October 23, 2005

Rad Decision

A few months ago I blogged about Stewart Brand's Environmental Heresies, an article in Technology Review that recommended that environmentalists take a fresh look at nuclear power as a part of the way out of the mess we're in. I'm becoming sympathetic toward that view, as fusion power, zero-point energy, and unlimited ergs from Aladdin's lamp are nowhere near coming to fruition. Living in a coastal city, I find it easy to picture what a rise of a few feet in sea level is going to do to us. Something different has to happen, and soon.

According to its author, Steward Brand has endorsed Rad Decision, a techno-thriller about a nuclear power plant disaster. I've started to read it, and so far it's kept my interest like any good airport book. The author is an engineer at a nuclear power plant and he's intending it to be an entertaining way to learn more about the topic.

What's interesting to me beyond the topic, though, is the use of a blog as the means of pubishing the book. It's divided up into 37 episodes, each intended to be read in about 15 minutes. A new episode is posted three times a week and right now he's up to number 28.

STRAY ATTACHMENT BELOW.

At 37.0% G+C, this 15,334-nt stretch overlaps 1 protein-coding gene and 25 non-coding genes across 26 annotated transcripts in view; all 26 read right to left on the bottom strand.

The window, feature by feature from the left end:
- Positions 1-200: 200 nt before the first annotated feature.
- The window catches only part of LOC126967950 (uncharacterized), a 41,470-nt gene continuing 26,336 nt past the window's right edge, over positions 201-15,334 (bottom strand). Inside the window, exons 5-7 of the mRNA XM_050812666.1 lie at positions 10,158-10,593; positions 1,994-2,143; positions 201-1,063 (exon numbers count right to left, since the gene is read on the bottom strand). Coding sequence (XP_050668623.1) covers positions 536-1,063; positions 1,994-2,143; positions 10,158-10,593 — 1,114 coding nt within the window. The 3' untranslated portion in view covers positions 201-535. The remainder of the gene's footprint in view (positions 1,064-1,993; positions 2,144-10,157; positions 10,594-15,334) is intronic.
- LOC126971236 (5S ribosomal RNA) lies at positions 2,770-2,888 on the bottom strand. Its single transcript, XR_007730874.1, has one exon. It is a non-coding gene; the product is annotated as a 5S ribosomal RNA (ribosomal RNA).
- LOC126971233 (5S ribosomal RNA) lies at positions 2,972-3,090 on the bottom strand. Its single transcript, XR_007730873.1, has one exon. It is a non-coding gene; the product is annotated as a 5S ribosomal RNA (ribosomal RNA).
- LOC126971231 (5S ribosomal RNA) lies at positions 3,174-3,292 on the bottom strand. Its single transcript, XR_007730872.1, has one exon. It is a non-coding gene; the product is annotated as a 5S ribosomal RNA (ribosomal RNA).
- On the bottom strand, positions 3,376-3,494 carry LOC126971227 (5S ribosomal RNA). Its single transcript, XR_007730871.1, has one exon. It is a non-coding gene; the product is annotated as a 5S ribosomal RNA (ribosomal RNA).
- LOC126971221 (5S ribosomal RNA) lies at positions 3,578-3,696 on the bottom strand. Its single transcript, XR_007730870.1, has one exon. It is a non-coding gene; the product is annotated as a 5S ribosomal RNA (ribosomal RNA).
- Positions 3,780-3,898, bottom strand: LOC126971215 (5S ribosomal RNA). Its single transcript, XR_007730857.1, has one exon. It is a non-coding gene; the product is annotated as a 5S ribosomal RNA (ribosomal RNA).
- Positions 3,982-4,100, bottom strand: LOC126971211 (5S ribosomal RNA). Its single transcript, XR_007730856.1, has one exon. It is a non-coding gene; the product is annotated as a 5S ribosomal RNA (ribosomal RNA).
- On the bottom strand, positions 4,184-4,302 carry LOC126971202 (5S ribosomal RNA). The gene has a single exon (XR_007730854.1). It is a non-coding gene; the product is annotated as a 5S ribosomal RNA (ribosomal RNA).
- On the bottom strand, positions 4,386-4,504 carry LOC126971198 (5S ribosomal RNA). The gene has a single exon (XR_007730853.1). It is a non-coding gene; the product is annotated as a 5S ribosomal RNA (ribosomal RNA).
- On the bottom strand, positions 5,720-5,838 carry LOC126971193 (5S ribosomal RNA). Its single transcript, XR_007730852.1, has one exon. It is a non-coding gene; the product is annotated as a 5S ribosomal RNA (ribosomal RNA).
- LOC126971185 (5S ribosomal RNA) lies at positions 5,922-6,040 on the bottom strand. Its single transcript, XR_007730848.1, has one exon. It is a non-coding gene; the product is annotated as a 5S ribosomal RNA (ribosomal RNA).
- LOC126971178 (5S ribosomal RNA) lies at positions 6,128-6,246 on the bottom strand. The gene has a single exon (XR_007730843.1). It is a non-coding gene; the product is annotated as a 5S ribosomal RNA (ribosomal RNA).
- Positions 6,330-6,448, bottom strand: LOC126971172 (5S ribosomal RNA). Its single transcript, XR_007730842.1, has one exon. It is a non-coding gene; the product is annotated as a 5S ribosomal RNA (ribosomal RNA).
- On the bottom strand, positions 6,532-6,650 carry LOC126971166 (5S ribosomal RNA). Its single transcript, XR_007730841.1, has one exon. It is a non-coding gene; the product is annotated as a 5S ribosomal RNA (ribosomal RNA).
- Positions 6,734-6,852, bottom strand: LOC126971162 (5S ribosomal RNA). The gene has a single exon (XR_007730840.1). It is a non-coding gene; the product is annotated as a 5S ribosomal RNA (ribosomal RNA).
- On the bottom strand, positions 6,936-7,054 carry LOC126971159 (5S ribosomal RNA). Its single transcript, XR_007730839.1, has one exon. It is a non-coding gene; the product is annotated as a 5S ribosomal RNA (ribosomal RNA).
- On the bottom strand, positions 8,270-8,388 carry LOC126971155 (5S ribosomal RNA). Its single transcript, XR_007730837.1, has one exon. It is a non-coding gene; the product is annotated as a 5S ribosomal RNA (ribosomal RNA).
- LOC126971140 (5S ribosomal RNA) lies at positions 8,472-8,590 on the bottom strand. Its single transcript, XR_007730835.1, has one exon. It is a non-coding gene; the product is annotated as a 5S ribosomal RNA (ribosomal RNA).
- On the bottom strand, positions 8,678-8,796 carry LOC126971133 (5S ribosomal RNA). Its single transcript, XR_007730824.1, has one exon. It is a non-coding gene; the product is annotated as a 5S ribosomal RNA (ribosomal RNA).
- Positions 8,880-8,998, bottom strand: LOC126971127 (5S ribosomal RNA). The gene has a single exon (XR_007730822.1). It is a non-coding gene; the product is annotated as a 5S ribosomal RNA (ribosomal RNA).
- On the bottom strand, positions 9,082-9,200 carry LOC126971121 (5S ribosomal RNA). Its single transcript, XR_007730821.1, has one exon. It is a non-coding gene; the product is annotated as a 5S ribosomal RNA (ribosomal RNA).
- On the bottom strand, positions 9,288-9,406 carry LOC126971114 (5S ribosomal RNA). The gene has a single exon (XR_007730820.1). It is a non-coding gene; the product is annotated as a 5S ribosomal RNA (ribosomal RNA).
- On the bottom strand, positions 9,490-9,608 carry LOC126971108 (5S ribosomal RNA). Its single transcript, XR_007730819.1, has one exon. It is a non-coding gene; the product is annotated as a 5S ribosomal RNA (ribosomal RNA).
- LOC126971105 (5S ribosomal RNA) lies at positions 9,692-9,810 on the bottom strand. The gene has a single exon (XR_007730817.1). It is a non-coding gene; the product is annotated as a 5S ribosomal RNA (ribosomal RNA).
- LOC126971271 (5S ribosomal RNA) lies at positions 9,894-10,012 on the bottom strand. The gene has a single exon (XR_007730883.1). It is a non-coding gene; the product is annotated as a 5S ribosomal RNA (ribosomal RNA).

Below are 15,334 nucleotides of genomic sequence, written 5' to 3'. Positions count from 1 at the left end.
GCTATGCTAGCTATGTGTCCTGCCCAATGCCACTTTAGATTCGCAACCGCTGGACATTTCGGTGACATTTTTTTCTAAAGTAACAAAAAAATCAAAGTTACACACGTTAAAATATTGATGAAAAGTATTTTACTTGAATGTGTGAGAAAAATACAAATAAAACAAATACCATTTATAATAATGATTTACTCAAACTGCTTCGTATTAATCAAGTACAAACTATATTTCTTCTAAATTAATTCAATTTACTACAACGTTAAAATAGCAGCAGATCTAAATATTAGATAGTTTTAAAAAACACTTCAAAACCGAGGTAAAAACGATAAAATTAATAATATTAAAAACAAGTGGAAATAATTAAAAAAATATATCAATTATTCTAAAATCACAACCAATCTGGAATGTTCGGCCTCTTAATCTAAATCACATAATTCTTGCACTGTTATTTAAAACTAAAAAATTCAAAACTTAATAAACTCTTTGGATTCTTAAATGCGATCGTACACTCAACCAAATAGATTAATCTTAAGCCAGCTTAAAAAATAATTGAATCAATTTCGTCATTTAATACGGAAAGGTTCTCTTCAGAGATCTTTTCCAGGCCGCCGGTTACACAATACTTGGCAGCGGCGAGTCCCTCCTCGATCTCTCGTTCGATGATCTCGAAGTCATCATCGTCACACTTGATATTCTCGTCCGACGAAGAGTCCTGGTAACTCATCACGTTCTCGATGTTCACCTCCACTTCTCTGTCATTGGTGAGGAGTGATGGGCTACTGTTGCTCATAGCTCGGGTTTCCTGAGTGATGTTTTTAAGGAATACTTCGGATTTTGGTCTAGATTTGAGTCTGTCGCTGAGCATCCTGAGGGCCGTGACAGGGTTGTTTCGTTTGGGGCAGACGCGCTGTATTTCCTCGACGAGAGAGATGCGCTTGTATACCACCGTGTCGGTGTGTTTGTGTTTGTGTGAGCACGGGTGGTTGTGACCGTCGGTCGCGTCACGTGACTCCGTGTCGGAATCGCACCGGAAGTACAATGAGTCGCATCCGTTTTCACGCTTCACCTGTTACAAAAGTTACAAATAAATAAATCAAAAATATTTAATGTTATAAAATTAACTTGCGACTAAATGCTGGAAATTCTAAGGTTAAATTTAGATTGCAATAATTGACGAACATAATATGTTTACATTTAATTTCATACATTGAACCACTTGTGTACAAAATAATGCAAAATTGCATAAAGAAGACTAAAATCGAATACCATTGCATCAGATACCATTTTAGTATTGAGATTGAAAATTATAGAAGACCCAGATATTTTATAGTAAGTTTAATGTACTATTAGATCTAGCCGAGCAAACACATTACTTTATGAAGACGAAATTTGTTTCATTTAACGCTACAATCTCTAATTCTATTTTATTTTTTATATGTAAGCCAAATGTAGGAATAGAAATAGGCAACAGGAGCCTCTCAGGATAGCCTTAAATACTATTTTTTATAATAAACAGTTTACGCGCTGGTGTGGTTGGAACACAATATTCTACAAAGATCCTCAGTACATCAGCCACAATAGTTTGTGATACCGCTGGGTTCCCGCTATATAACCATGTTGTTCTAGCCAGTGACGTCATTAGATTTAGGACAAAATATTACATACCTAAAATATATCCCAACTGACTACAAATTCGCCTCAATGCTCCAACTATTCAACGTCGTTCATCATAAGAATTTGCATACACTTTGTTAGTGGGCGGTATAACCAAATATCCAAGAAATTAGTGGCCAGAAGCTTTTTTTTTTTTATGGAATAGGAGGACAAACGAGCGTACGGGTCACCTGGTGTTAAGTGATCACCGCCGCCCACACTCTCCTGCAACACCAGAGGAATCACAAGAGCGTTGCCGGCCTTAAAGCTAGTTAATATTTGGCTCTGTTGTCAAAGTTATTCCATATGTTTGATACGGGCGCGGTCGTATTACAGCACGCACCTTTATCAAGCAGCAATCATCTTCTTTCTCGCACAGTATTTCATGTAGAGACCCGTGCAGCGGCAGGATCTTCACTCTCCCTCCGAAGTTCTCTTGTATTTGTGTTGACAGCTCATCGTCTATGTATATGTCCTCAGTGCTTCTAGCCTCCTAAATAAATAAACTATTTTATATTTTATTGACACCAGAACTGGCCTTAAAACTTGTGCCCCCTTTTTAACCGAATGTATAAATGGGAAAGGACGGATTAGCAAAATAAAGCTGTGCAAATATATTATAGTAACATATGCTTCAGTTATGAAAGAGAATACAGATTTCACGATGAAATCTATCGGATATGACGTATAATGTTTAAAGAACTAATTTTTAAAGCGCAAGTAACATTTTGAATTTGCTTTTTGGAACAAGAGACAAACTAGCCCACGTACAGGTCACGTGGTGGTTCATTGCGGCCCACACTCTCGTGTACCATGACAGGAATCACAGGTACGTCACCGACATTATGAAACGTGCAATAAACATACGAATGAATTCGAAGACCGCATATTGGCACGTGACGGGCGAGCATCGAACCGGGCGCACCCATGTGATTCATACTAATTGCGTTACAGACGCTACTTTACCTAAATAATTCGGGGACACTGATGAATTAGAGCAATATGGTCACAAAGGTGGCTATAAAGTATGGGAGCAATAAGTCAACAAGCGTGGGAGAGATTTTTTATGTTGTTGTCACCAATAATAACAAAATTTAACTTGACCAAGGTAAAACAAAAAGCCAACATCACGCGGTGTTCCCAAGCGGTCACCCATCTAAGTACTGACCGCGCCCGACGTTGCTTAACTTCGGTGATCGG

Blogging, wikis, podcasts... all these things are intriguing because they are genres and tools that are still in their infancy. Rad Decision provides a case study of a mashup of edutainment and novel and soap opera and blog. Think of the design elements and choices the author made and that others will grapple with again:

  • Use reverse chronological order or not?
  • Plain text or illustrated?
  • Engage readers with comments on each posting or attach a forum to the whole b log?
  • Give the readers a vote on where the story goes next?
  • Bring in guest bloggers to add commentary as the story unfolds?
  • Link to educational resources as they become relevant?
  • Include suggested activities for classroom use?


The author has ended up on the simpler side of each question, but others who follow will take this idea in different directions. It's interesting to watch a new format like this emerge. This must be what is was like when movies first appeared. Or opera.

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